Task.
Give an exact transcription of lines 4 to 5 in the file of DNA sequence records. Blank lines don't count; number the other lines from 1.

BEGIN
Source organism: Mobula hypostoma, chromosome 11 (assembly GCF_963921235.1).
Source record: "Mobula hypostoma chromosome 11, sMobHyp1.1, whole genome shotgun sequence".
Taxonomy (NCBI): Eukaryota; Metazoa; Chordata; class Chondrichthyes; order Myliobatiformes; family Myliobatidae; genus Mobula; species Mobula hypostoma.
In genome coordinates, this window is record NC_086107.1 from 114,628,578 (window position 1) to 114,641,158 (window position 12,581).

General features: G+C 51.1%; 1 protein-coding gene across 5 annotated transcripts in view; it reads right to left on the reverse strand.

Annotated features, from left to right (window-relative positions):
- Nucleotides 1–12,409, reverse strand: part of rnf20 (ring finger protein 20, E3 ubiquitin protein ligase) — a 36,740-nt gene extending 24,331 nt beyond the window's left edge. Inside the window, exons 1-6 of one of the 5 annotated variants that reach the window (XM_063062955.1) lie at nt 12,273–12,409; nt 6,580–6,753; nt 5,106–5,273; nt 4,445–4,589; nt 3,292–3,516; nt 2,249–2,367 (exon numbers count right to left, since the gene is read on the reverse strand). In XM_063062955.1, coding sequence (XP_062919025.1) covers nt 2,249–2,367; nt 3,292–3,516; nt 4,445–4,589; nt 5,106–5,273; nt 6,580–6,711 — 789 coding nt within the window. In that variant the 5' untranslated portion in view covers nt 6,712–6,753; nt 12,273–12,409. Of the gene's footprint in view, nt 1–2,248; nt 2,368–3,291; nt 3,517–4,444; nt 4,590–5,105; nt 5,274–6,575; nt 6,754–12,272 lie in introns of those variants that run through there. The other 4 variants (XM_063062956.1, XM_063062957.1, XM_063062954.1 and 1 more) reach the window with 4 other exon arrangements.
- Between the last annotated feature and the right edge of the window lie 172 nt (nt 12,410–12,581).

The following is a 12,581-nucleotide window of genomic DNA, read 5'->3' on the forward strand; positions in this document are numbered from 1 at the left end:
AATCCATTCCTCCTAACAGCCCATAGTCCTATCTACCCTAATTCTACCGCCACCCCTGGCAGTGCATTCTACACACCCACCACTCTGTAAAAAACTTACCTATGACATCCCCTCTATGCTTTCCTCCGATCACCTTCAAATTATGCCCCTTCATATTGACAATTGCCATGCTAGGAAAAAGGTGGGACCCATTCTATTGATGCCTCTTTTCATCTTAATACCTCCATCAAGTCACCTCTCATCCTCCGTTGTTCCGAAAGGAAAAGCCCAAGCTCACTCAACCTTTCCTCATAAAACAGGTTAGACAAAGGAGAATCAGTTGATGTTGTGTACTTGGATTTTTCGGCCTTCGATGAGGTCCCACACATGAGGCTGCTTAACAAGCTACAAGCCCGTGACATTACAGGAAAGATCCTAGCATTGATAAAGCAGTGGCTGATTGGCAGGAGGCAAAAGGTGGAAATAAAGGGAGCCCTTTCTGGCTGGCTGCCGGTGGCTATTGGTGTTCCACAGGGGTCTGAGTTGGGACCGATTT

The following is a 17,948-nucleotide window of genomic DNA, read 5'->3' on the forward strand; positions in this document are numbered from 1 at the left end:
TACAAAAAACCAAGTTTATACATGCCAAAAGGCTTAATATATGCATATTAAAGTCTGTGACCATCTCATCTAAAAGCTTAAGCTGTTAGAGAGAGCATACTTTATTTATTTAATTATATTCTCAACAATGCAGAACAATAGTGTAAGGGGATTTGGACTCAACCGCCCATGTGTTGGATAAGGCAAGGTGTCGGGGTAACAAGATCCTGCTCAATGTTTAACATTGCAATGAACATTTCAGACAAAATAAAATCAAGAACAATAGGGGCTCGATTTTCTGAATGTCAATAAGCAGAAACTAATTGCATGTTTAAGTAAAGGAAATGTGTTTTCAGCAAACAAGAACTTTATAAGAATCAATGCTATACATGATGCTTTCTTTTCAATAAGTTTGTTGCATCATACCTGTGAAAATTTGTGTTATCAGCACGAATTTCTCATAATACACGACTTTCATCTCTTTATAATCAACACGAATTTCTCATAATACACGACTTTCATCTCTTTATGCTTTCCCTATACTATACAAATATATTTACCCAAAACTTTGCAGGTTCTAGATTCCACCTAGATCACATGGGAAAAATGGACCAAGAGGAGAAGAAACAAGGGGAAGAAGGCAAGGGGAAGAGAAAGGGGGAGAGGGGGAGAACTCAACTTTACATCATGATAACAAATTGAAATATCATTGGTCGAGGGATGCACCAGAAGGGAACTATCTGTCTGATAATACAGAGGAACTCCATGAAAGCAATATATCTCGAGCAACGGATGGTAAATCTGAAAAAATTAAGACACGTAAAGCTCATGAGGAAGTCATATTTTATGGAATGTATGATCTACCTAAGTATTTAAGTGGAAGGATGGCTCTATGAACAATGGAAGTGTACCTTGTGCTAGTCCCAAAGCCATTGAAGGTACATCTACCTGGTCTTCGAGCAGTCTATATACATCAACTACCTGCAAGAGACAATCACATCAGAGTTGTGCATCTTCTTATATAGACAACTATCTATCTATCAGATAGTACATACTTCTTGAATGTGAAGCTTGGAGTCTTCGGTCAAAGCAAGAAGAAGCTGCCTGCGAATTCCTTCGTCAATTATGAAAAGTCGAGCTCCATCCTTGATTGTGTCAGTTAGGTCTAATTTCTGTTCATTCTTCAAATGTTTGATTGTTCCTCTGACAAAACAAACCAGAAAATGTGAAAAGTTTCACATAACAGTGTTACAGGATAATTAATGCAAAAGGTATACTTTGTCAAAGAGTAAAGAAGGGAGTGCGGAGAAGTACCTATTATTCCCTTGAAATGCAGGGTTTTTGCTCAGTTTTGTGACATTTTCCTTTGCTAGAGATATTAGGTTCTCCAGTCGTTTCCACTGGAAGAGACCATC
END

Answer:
In genome coordinates, this window is record NC_086107.1 from 114,628,578 (window position 1) to 114,641,158 (window position 12,581).

General features: G+C 51.1%; 1 protein-coding gene across 5 annotated transcripts in view; it reads right to left on the reverse strand.